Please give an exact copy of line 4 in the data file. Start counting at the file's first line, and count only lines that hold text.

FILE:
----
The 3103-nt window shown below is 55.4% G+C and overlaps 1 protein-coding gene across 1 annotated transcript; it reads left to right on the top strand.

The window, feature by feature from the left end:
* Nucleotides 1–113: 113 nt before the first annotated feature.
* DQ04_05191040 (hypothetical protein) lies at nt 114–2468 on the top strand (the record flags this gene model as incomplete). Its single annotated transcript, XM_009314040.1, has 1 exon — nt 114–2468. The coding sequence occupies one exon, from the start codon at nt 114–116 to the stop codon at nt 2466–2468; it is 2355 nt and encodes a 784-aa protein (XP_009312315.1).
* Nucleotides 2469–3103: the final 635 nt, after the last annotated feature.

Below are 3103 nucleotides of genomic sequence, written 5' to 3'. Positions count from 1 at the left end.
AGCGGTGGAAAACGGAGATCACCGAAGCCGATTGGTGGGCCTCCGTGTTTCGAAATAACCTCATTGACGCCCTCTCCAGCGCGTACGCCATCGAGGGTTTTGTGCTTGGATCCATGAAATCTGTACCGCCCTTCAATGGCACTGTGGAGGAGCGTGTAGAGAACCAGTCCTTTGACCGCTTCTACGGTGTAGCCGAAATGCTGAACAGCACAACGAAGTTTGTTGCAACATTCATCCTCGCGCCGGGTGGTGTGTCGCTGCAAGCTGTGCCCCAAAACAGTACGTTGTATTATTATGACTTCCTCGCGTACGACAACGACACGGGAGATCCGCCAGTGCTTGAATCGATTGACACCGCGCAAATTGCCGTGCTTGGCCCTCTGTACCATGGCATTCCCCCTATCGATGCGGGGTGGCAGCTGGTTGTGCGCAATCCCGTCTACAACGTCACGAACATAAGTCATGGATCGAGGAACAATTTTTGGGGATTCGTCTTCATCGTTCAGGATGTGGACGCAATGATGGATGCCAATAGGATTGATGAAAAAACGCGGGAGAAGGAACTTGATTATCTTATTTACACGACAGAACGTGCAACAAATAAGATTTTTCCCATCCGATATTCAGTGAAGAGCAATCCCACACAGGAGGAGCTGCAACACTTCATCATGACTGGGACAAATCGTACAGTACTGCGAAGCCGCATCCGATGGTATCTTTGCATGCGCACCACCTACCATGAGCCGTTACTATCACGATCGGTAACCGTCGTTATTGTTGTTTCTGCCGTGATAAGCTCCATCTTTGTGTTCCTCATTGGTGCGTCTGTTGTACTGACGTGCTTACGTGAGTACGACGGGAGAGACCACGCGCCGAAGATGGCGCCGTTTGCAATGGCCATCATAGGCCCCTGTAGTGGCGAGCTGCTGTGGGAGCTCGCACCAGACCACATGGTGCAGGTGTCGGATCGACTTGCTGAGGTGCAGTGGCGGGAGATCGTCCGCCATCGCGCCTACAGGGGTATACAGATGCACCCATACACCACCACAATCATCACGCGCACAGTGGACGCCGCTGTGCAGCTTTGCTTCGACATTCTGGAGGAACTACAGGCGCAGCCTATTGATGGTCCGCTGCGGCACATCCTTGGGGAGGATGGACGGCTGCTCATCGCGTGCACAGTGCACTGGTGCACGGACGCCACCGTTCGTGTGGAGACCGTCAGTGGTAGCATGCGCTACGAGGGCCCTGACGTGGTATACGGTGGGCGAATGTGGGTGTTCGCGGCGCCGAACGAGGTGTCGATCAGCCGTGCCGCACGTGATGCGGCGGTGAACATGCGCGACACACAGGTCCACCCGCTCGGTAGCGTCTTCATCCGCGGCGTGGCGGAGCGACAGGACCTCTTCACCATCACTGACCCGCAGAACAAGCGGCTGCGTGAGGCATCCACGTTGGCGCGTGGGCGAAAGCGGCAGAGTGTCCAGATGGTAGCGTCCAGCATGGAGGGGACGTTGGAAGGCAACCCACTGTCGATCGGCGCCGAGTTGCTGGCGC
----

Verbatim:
* DQ04_05191040 (hypothetical protein) lies at nt 114–2468 on the top strand (the record flags this gene model as incomplete). Its single annotated transcript, XM_009314040.1, has 1 exon — nt 114–2468. The coding sequence occupies one exon, from the start codon at nt 114–116 to the stop codon at nt 2466–2468; it is 2355 nt and encodes a 784-aa protein (XP_009312315.1).